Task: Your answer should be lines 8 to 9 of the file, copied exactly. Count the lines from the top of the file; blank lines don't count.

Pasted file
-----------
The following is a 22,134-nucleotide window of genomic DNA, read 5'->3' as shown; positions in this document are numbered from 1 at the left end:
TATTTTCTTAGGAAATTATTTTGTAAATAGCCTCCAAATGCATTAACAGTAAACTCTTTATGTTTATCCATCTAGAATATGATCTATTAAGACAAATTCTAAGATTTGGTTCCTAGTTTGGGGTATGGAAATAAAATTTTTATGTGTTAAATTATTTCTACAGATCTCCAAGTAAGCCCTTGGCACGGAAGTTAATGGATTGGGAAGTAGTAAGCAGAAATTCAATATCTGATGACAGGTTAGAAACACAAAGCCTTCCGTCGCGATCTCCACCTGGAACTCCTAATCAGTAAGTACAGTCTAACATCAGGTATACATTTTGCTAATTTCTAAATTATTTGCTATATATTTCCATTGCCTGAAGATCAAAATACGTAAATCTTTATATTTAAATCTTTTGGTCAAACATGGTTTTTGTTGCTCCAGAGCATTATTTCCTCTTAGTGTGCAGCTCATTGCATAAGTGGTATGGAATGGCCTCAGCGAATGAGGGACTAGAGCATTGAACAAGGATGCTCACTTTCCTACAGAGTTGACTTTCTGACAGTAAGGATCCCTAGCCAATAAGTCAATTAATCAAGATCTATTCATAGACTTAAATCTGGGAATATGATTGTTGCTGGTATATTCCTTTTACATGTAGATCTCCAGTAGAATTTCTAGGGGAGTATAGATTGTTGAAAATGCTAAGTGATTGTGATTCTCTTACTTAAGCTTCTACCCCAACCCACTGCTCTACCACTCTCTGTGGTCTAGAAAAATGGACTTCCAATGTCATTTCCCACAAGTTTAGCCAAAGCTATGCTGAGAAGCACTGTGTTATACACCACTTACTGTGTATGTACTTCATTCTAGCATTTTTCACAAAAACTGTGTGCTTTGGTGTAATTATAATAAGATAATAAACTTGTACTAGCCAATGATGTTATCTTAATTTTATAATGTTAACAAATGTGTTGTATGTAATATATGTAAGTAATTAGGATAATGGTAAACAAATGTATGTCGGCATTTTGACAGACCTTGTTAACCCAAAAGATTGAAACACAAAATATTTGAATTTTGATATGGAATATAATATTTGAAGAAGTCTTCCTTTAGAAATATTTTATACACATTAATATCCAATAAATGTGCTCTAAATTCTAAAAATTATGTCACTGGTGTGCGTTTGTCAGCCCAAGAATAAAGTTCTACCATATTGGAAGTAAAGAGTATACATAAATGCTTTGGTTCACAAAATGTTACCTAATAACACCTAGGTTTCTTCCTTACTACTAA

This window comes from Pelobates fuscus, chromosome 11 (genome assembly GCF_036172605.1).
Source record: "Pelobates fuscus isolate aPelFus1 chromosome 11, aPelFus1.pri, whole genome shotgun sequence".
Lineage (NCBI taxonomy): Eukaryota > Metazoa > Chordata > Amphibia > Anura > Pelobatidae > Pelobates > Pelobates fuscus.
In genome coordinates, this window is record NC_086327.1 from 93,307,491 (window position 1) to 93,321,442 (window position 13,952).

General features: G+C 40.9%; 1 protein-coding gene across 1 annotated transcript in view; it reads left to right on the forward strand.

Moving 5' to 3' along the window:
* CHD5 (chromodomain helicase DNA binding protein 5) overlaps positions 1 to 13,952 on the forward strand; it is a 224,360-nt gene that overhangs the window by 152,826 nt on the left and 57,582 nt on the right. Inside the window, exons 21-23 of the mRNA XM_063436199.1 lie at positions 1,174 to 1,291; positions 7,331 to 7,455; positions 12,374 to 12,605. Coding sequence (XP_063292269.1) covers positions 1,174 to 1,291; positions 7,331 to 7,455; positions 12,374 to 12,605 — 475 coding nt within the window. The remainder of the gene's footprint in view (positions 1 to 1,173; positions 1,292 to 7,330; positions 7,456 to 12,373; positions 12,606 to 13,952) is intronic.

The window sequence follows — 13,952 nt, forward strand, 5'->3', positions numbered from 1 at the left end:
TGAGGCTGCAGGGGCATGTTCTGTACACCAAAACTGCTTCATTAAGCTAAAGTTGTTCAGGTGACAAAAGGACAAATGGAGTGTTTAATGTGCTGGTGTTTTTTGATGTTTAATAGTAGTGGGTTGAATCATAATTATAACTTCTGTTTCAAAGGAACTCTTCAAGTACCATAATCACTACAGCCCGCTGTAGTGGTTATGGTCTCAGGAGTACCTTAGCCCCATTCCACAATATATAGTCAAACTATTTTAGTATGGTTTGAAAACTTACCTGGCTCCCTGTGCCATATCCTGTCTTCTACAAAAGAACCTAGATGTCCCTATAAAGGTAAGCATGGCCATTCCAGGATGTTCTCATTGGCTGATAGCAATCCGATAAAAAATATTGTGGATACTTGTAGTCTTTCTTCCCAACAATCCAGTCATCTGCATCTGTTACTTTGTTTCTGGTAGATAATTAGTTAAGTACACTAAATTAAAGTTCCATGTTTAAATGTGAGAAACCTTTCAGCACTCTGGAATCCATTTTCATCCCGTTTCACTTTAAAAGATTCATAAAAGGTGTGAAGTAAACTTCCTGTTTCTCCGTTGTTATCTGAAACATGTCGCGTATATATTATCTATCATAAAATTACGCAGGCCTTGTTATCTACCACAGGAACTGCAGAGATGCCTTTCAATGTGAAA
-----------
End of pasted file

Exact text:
Moving 5' to 3' along the window:
* CHD5 (chromodomain helicase DNA binding protein 5) overlaps positions 1 to 13,952 on the forward strand; it is a 224,360-nt gene that overhangs the window by 152,826 nt on the left and 57,582 nt on the right. Inside the window, exons 21-23 of the mRNA XM_063436199.1 lie at positions 1,174 to 1,291; positions 7,331 to 7,455; positions 12,374 to 12,605. Coding sequence (XP_063292269.1) covers positions 1,174 to 1,291; positions 7,331 to 7,455; positions 12,374 to 12,605 — 475 coding nt within the window. The remainder of the gene's footprint in view (positions 1 to 1,173; positions 1,292 to 7,330; positions 7,456 to 12,373; positions 12,606 to 13,952) is intronic.